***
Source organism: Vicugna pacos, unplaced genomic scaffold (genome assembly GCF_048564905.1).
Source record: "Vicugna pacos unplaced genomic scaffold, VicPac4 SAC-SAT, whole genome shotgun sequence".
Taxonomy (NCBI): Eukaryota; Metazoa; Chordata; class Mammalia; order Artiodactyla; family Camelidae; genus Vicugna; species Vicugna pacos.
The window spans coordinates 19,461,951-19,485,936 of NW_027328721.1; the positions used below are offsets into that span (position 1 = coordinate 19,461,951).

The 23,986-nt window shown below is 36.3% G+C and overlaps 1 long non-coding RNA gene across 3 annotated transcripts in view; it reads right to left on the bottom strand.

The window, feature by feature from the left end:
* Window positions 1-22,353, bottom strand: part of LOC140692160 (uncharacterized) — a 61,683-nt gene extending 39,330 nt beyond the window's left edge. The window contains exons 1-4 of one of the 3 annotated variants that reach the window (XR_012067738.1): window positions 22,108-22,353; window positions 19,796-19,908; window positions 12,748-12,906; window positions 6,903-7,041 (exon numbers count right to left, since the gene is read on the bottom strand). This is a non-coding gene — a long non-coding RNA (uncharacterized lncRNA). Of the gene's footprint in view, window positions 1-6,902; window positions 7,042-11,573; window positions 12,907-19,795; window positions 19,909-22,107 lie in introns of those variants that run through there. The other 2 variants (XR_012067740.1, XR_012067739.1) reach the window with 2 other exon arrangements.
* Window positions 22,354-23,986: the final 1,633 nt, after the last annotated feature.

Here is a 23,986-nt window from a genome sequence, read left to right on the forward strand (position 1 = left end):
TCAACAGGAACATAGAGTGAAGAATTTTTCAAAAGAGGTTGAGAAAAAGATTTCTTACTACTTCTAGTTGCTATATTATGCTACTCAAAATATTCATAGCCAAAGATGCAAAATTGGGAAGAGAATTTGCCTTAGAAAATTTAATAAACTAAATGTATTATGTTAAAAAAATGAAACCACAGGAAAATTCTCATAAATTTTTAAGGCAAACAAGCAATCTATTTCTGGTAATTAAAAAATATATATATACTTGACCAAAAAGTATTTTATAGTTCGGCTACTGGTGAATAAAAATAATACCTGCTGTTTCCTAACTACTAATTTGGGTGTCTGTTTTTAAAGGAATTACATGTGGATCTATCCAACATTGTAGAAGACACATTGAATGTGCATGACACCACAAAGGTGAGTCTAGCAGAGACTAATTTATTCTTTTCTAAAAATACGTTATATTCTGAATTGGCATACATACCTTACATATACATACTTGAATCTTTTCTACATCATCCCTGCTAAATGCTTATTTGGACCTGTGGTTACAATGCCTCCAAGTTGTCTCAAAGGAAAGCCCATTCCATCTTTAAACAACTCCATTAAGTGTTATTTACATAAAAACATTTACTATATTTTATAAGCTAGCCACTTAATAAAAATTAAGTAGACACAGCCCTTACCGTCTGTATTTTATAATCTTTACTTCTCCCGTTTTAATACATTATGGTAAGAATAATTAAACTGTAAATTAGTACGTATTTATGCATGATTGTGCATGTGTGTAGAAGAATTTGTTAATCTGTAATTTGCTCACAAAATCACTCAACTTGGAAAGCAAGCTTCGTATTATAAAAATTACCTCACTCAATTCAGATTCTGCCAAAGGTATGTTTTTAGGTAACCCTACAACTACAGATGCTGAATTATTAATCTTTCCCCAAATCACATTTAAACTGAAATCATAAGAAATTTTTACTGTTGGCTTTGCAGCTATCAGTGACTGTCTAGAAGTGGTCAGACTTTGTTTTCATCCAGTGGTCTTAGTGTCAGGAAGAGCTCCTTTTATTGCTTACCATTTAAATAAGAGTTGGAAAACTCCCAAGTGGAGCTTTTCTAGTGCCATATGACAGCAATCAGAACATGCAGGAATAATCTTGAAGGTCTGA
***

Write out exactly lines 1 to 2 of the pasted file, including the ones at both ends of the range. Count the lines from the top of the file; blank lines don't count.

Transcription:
Source organism: Vicugna pacos, unplaced genomic scaffold (genome assembly GCF_048564905.1).
Source record: "Vicugna pacos unplaced genomic scaffold, VicPac4 SAC-SAT, whole genome shotgun sequence".